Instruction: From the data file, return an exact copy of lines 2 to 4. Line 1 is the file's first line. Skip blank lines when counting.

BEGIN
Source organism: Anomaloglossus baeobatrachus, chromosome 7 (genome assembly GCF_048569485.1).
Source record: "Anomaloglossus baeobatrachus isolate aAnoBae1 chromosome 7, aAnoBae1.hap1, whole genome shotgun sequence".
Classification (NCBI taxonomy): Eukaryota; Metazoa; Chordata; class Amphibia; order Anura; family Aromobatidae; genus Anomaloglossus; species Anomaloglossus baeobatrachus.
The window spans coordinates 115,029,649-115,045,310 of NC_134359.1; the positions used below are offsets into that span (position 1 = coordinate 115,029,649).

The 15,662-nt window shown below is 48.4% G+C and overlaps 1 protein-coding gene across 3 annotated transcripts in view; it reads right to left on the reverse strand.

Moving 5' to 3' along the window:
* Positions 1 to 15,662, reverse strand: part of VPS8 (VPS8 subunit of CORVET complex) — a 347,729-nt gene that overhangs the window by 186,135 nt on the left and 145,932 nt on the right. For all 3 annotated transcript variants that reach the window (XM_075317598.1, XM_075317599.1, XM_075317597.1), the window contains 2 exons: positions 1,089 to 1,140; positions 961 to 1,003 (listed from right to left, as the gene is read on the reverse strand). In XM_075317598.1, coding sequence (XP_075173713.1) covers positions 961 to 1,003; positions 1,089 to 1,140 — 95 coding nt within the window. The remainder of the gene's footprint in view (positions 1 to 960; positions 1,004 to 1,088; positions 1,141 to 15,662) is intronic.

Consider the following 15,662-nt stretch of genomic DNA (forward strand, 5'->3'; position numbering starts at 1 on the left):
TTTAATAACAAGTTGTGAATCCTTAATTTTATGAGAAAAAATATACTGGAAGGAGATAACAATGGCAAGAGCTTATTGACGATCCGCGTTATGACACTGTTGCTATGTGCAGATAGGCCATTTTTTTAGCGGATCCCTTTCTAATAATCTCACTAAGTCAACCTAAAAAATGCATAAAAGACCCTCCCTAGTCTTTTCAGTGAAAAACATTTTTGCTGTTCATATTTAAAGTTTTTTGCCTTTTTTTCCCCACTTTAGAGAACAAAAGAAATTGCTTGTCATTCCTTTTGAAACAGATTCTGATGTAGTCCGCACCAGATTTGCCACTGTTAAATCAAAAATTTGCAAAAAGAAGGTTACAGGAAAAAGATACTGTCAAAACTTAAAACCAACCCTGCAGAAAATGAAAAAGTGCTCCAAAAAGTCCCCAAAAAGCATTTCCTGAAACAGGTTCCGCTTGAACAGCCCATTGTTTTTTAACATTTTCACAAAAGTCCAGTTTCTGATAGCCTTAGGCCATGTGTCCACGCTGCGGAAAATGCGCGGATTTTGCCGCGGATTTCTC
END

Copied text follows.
Source record: "Anomaloglossus baeobatrachus isolate aAnoBae1 chromosome 7, aAnoBae1.hap1, whole genome shotgun sequence".
Classification (NCBI taxonomy): Eukaryota; Metazoa; Chordata; class Amphibia; order Anura; family Aromobatidae; genus Anomaloglossus; species Anomaloglossus baeobatrachus.
The window spans coordinates 115,029,649-115,045,310 of NC_134359.1; the positions used below are offsets into that span (position 1 = coordinate 115,029,649).